Hockey group wants city’s help with non-obligation bond
The city of Blaine has been asked to help continue the hockey training legacy of the coach responsible for the 1980 Olympics “Miracle on Ice.”
Representatives from the non-profit Herb Brooks Foundation and the National Sports Center met with Blaine City Council members Nov. 9.
The group of financial and administrative executives attended a workshop session to discuss city participation in a $1.5 million bond that would carry no city debt liability.
Joe Huss, finance director, provided background about the bond prior to a presentation by Paul Erickson, executive director of the Minnesota Amateur Sports Commission.
Erickson was joined by Skip Peltier, Herb Brooks Foundation executive director.
Blaine city staff was contacted in mid-October by representatives from the National Sport Center and the Herb Brooks Foundation regarding issuance of bonds to fund improvements, Huss said.
The Herb Brooks Center includes a 12,500 square-foot training center that is nearing completion.
The bond would also cover the foundation’s cost of one of the four new ice sheets next to the Schwan Super Rink at the NSC, Huss said.
The city would issue 501(c)(3) conduit debt bonds., he said. Such bonds are not considered a city obligation.
If issued, the proposed bonds would not affect the city’s credit rating nor would they require city funding.
“These bonds enable tax-exempt borrowing status for certain projects,” Huss said. “It’s a vehicle that the IRS allows. We can’t contribute anything to this debt issue. The borrowers pick it up.”
Project parties would be Blaine, its bond counsel and counsel to issuer (St. Paul-based Springsted Inc. and Twin Cities-based Briggs & Morgan), the Herb Brooks Foundation as borrower and St. Paul-based Kelly & Lemmons as borrower’s legal counsel.
Mainstreet Bank, a local lender with locations in Minneapolis, Center City, Centerville, Cottage Grove, Forest Lake, Newport, South St. Paul and Woodbury would be the lead project lender.
Issued debt would be used to fund the following components of the Herb Brooks Training Center: $737,000 for the actual center, $198,000 for training equipment, $110,000 for training center interior finishing, $61,000 for operating capital, $400,000 for the Herb Brooks Foundation Rink and $30,100 for bond costs.
The Herb Brooks Foundation would submit an application to the city of Blaine to start the project process rolling, Huss said.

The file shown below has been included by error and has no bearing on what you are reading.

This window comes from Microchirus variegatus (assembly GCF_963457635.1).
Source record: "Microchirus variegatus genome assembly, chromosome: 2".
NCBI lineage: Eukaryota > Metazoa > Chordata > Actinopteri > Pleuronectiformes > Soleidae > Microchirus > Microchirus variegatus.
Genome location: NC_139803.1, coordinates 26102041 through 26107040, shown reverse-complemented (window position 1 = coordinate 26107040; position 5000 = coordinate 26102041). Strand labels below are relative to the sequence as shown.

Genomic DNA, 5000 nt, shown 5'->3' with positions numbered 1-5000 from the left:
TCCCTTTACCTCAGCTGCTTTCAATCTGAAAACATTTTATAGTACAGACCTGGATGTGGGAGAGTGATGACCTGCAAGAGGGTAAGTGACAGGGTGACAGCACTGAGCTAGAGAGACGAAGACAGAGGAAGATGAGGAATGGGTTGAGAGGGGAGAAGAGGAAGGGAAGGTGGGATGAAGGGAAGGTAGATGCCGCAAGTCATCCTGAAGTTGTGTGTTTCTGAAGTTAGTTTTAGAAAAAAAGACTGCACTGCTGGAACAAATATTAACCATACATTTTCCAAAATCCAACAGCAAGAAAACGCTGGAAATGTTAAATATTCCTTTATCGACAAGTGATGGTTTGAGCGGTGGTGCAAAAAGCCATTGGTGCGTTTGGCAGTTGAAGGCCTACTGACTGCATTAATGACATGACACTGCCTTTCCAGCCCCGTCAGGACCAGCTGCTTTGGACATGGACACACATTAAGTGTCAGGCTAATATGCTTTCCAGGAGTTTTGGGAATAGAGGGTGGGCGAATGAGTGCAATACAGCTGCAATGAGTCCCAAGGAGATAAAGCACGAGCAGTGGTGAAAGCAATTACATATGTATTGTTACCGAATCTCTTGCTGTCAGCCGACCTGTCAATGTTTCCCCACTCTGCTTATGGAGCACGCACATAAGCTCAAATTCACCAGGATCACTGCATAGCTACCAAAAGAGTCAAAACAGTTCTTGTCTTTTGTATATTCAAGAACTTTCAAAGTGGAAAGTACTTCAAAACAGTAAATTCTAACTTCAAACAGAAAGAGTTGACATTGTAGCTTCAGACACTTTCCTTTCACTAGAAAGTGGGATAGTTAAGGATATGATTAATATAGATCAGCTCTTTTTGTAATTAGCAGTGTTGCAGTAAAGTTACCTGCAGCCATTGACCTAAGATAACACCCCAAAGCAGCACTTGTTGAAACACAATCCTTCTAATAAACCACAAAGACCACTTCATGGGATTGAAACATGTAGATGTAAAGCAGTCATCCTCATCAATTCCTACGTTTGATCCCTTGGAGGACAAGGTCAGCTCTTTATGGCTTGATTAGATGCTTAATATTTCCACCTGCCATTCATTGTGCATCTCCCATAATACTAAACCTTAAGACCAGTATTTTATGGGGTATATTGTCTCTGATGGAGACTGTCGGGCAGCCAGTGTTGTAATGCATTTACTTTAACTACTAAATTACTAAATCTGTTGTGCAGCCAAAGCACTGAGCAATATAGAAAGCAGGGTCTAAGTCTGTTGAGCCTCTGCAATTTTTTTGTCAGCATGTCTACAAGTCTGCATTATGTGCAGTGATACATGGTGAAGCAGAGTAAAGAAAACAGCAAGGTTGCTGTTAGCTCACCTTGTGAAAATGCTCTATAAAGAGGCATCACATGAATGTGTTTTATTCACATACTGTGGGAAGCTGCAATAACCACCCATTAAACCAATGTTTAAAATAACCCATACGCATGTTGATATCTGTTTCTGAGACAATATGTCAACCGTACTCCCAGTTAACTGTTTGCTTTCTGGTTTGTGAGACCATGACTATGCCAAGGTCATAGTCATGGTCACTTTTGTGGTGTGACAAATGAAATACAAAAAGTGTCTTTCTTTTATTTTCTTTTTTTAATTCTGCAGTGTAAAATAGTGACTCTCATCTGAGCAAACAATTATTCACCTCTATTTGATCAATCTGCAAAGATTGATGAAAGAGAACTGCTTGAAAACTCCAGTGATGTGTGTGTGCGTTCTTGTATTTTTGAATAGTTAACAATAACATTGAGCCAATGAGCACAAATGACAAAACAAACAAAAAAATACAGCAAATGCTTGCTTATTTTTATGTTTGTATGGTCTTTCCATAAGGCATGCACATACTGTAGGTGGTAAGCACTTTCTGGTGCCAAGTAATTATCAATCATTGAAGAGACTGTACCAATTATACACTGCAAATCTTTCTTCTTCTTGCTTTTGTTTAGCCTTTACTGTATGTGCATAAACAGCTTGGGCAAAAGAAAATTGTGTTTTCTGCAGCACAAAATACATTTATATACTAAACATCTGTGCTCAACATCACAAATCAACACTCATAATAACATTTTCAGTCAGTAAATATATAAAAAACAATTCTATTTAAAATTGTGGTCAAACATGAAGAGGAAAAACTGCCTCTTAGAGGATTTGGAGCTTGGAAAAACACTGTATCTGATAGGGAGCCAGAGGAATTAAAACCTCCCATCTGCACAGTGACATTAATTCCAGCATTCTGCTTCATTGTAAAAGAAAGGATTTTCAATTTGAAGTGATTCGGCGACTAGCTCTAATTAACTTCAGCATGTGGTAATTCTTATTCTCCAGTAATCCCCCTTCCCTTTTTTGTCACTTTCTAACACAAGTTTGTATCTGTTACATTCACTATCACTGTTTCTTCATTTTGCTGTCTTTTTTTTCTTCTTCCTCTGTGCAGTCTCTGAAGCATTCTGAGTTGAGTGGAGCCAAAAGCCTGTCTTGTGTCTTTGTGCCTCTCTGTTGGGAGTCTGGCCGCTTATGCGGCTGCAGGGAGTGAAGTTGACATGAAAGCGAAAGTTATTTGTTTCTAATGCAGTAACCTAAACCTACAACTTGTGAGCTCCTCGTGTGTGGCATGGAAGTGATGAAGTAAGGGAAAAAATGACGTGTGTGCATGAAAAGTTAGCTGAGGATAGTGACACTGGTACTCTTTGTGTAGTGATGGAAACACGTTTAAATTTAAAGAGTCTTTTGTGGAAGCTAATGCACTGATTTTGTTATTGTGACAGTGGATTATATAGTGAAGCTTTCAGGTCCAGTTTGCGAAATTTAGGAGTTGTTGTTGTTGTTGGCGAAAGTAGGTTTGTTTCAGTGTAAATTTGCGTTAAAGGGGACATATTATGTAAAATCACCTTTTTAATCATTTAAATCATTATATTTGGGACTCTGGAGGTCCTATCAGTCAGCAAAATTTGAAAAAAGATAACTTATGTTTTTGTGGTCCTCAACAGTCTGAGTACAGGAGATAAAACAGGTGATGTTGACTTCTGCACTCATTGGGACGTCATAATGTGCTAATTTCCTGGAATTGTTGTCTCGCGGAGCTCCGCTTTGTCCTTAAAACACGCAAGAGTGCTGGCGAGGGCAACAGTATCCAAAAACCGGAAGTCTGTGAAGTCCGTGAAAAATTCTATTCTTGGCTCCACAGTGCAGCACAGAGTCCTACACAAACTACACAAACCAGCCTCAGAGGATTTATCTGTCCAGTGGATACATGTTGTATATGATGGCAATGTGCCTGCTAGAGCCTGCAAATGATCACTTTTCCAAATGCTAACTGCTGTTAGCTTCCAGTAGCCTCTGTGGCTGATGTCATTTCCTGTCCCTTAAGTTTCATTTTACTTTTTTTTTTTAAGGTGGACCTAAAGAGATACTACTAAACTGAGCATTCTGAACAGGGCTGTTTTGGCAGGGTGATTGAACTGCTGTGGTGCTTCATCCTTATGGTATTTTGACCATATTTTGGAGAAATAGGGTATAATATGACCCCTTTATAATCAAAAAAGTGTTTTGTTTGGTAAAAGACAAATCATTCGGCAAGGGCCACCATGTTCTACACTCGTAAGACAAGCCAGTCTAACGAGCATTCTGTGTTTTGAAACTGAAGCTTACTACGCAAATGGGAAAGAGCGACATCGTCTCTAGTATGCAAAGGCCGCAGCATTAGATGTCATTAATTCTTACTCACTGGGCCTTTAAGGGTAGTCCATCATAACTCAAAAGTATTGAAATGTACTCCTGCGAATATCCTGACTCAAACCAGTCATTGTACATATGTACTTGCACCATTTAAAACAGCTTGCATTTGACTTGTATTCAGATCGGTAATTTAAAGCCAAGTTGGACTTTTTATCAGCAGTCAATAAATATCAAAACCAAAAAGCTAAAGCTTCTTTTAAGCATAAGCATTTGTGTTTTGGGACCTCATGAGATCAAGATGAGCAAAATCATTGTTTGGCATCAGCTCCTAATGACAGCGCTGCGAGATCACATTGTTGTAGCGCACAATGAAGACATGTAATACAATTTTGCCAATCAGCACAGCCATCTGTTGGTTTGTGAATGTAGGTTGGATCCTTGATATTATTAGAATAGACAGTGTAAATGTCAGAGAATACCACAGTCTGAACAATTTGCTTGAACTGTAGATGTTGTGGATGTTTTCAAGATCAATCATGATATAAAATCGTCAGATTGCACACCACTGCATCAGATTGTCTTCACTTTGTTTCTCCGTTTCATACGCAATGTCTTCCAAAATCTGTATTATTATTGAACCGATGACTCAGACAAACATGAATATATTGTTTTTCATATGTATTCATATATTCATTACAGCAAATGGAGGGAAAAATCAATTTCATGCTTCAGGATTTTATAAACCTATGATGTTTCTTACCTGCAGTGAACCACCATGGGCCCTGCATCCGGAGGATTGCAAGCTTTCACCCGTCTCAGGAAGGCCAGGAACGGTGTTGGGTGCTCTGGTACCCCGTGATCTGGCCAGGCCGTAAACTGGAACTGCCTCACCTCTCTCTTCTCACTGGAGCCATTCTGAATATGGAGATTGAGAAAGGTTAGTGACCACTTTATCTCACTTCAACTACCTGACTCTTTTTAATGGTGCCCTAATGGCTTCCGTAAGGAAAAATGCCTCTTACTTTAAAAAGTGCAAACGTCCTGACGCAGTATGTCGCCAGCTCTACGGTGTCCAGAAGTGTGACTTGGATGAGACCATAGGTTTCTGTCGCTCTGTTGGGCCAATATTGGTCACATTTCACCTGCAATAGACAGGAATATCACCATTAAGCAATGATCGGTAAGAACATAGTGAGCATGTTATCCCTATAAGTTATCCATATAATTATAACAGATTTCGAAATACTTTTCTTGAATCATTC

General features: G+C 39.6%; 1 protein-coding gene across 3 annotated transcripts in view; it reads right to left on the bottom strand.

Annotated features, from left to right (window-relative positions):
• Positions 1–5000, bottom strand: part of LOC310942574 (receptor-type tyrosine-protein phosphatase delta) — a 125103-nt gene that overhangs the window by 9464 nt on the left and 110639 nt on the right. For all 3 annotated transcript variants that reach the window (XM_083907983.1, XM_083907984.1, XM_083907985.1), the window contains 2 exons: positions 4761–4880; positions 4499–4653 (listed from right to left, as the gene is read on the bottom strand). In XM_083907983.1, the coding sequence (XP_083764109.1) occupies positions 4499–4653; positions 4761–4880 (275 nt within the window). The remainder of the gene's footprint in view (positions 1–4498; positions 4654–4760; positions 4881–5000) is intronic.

In turn, the council would conduct a public hearing Dec. 7 and adopt a resolution giving preliminary approval to issue bonds.
After the city would adopt a resolution giving preliminary approval to issue bonds, the city would file documentation with the Minnesota Department of Economic Development (DEED).
A final resolution approving the bond sale could occur as soon as Dec. 21, Huss said, if the council grants approval.
Erickson said one of eight sheets at the Schwan Super Rink will be named in honor of Brooks, who was recently inducted into the Hockey Hall of Fame in Toronto, Canada.
“We believe that will be the finest dryland training facility in the United States,” Erickson said. “Herb was very high on building leadership and character. This center will continue that legacy.”
Erickson said the bond issue will have four sources of repayment: an annual gala, in-rink signage, major sponsorships and facility use fees. Annual revenues at the center are projected at $200,000.
Rink 7 and Rink 8 at the Schwan Super Rink opened in October, Erickson said.
Rink 5 and Rink 6 (the latter would be dedicated to Brooks) are set for a “soft open” Dec. 16 and a full opening event is scheduled for Jan. 19, 2007.
Future projects associated with the center would include two refrigerated outdoor rinks and two outdoor hockey ponds, according to Erickson.
Ron Wood, city manager, reminded council members Blaine would not be obligated for any bond payment.
“It’s absolutely important everyone knows the city would have no liability on this bond repayment,” he said. “This is a pretty major project that will bring notoriety to Blaine.”
Peltier said the Herb Brooks Foundation bought half a sheet of ice at the Schwan Super Rink with Forest Lake as its partner.
“We don’t control all hours of the sheet,” he said. “We could resell any unused hours to generate revenue.”
The Herb Brooks Center will be a different kind of training center, Peltier said.
“We will invite coaches from all over the country and feature cutting-edge technology and coaching,” he said.
The Herb Brooks Legacy Walk will be a key part of the new center that will draw visitors to Blaine, Peltier said.
“The Legacy Walk will be a $750,000 memorial to Herb,” he said. “It will stretch from one end of the Schwan Super Rink to the other.”
The Legacy Walk will trace Brooks’ life and include much of his hockey-related memorabilia, according to Peltier.
A high-tech presentation approach will be used.
Council member Wes Hovland, a former hockey player, asked if the Herb Brooks Legacy Walk would be open to the public.
“There will be no charge,” Peltier said. “It will be open to all and will be an interactive memorial to Herb.”
Also in the five-year planning stage is a Herb Brooks classroom where coaches could come in and do research to continue his style of coaching the game of hockey.
Eventually, the Herb Brooks Foundation would like to have an on-site residential school, with video clips of its namesake coaching and giving motivational speeches to players, Peltier said.
“This is a tremendous tribute to Herb Brooks,” Mayor Tom Ryan said. “It’s an honor to have it here in our community.”
Peltier reciprocated the feeling about working with the city as a project partner.
“We see a huge benefit of being here in Blaine,” he said. “We are happy to partner with the MASC on this project. The possibilities are endless.”